Considering that today is Indigenous Peoples’ Day, this week we’re focusing on Sustainable Development Goal (SDG) 10, Reduced Inequalities. We believe that following UN's SDG guidelines is the best way for NGOs, corporations, and individuals to work across the world toward the same economic, environmental, and social goals using the same standards. Throughout the world, Indigenous Peoples are disproportionately affected by poverty. While indigenous people make up less than half of the population of Guatemala, 52% of impoverished people in the country are indigenous. According to the World Bank, Guatemala has “some of the worst poverty, malnutrition and maternal-child mortality rates in the region, especially in rural and indigenous areas.” As we have said, we at TRL are not able to single-handedly solve this complex and massive issue, but our efforts go a long way in the Lake Atitlán basin, where the poverty rate hovers around 75% among the almost entirely indigenous villages.
The UN states the following: “There is growing consensus that economic growth is not sufﬁcient to reduce poverty if it is not inclusive and if it does not involve the three dimensions of sustainable development – economic, social and environmental.” At TRL we understand the truth of that statement and our mission is to involve the three dimensions of sustainable development in our work. Regarding economic development, the statistics speak for themselves: ONIL stoves increase yearly savings by $300 USD for families who buy their wood, or 48 days of time per year for families who collect their wood, leading to poverty reduction over time. Social development is the commitment that development processes need to benefit people, not systems or nature alone. Without the people with whom we work, we would have nothing. We work one-one-one with stove owners by helping them increase savings, improve respiratory health, and learn how they’re playing a part and mitigating climate change. This brings us to the last of the three dimensions -- environmental development. Each stove installed saves one tree per family per month, which positively affects the local environment. Not only that, but on each visit we teach beneficiaries about the link between ONIL stove use, decreased wood consumption, local ecological threats, and global climate change. The team discusses increasing deforestation rates on the volcanoes and the ecological consequences for Lake Atitlán, such as air pollution and agricultural runoff.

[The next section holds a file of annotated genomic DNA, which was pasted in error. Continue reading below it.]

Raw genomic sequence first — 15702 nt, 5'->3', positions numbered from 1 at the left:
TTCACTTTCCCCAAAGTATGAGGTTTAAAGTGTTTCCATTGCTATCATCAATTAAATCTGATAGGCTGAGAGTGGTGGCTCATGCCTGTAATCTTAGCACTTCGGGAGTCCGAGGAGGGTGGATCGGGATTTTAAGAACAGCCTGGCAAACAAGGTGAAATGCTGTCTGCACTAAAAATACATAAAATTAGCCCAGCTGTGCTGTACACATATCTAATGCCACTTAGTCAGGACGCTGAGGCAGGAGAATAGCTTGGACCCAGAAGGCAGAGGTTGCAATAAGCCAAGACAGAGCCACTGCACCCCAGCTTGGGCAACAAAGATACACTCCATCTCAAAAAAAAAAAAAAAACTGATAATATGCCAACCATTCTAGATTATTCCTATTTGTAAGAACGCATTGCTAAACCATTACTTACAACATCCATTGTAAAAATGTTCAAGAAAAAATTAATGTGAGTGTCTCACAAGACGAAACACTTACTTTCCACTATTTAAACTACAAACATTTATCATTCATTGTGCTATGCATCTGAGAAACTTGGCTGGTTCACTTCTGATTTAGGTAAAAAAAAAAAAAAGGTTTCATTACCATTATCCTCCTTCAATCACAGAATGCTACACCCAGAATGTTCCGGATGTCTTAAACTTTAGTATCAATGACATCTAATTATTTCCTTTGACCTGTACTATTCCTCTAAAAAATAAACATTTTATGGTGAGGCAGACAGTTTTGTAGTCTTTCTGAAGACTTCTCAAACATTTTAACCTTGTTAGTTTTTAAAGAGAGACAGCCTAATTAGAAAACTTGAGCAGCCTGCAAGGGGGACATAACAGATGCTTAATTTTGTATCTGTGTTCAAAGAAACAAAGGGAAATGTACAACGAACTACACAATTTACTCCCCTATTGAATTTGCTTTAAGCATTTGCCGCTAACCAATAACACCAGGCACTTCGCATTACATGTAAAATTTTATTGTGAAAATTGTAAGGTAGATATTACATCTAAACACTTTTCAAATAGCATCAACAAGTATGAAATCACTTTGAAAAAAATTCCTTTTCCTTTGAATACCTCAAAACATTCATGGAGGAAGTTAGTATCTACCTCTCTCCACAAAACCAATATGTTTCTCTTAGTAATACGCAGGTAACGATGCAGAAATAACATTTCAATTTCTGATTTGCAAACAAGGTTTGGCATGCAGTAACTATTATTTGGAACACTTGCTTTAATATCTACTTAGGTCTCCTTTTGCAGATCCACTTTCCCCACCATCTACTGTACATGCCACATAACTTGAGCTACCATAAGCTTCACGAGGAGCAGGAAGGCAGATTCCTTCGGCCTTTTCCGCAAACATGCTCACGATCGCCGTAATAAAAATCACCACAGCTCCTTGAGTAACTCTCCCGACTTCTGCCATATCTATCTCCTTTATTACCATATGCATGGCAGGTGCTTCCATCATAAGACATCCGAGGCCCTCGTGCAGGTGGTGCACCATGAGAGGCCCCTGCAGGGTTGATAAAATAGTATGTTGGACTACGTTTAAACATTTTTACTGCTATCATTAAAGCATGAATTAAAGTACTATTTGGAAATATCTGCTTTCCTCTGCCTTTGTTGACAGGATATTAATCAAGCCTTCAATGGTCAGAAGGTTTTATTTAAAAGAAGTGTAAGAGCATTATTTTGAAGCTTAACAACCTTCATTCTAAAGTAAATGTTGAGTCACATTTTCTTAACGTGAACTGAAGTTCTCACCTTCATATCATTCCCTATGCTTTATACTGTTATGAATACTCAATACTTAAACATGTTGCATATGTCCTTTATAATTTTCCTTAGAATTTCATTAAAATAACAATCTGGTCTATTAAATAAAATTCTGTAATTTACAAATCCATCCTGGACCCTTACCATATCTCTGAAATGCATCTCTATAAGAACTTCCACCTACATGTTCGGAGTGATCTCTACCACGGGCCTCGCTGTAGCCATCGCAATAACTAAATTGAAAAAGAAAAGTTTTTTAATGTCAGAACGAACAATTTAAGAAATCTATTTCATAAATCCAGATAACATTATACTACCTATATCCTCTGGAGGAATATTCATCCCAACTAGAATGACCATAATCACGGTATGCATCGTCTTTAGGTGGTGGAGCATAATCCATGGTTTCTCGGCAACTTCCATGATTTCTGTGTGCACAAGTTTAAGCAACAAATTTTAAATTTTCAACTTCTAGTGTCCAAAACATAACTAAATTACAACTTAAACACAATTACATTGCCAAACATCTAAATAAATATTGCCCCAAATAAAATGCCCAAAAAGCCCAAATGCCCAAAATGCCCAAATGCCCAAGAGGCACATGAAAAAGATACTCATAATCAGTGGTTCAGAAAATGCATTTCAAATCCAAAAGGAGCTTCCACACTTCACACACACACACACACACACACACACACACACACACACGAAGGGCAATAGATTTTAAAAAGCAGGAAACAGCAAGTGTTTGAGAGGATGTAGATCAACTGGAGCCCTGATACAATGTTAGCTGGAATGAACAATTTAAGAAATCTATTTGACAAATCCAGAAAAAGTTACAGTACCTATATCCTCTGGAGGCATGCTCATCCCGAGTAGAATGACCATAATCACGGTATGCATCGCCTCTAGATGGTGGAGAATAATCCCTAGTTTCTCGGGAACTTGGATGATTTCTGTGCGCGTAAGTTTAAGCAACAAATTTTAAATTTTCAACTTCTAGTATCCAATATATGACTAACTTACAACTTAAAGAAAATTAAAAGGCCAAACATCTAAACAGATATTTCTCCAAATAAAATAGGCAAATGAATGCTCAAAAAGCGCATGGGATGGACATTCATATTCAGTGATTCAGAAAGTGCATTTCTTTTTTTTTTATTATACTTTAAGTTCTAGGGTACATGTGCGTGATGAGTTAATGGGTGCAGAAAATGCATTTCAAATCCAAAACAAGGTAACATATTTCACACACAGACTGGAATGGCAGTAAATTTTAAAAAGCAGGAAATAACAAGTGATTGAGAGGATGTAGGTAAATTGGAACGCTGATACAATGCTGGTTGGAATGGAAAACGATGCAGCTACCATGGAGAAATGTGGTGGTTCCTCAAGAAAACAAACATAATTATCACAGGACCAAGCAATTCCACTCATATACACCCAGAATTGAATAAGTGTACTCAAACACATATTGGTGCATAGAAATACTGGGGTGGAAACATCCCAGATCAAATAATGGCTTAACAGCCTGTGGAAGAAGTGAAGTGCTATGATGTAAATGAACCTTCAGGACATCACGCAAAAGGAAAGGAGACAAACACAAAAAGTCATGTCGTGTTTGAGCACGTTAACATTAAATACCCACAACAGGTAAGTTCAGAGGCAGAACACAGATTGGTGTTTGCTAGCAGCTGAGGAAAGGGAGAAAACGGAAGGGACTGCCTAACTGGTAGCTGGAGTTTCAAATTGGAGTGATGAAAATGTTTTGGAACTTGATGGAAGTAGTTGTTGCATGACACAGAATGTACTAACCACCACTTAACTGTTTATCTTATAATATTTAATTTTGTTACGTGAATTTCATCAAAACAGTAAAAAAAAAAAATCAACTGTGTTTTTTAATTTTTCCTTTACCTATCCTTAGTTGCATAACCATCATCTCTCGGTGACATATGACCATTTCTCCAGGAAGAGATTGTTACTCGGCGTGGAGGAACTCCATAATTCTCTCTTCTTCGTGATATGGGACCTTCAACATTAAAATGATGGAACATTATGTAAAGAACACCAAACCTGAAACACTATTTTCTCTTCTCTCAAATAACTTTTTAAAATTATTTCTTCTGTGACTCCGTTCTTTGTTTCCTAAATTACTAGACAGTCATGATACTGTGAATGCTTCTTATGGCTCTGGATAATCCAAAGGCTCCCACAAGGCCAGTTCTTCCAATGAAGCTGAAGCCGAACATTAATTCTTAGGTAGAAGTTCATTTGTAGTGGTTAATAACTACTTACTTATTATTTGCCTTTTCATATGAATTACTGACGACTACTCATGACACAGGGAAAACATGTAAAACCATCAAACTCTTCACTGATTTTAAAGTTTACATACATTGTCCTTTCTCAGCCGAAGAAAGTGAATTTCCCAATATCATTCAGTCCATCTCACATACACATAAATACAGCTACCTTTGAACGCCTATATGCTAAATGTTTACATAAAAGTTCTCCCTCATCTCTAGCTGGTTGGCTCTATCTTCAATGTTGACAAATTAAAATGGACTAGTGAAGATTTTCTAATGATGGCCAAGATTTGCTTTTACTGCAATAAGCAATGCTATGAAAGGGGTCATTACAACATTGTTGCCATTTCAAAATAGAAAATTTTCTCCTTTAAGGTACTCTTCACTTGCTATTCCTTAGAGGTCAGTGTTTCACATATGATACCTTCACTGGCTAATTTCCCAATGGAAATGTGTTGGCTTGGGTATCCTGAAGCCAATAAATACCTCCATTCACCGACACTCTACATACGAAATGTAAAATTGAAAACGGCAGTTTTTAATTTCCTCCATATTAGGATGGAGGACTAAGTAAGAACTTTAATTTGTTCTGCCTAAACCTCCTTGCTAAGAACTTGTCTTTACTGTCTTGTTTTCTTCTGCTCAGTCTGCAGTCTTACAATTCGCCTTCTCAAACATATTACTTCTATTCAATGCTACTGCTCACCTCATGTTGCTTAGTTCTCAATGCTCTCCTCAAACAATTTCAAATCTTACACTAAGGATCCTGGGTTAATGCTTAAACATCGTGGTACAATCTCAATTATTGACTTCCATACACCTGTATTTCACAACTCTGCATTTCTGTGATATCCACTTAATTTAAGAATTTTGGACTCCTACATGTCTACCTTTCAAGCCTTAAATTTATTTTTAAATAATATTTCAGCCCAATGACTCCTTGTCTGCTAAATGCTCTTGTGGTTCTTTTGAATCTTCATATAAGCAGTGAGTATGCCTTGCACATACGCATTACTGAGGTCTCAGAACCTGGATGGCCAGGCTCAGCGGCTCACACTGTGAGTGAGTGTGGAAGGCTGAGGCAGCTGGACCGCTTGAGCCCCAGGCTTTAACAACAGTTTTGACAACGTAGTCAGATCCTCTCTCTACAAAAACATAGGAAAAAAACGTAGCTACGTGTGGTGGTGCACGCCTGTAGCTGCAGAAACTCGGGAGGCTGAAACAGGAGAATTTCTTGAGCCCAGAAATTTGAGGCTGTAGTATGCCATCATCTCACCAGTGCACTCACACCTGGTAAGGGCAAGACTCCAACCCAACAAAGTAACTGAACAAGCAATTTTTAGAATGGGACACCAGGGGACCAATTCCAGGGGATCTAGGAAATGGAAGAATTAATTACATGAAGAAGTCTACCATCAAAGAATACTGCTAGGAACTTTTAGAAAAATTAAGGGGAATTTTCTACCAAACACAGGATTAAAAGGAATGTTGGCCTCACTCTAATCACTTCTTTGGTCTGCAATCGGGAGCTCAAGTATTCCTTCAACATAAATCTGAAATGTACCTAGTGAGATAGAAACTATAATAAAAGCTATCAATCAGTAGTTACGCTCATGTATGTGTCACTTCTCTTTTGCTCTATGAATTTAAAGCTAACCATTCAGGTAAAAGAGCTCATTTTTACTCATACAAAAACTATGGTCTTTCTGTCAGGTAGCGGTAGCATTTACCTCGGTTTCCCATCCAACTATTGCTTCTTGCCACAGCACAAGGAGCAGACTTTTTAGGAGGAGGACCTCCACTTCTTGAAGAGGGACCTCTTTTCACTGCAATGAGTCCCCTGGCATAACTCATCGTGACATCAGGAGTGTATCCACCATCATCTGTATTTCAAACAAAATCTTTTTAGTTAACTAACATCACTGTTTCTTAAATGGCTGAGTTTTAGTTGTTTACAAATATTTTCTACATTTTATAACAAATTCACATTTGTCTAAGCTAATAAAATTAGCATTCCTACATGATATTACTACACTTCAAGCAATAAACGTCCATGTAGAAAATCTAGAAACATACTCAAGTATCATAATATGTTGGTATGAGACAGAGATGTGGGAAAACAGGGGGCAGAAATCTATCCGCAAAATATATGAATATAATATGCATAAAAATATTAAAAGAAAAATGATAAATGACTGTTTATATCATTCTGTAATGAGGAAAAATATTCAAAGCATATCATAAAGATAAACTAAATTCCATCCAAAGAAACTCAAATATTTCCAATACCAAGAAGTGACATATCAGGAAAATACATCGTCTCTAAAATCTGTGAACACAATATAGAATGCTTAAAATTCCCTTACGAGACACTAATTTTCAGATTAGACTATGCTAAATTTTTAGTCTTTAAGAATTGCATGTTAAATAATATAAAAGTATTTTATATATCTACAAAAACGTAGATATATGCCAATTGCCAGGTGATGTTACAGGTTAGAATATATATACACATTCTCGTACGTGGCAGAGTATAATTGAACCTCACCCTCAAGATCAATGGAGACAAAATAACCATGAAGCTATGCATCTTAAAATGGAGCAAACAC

We believe that economic, social, and environmental development are helping us reduce inequality in the Lake Atitlán basin. Sometimes the task of Goal 10 seems daunting, but we know that thousands of other NGOs, governmental organizations, and intergovernmental organizations exist all over the world with a mission similar to ours, and that together we will make a global impact.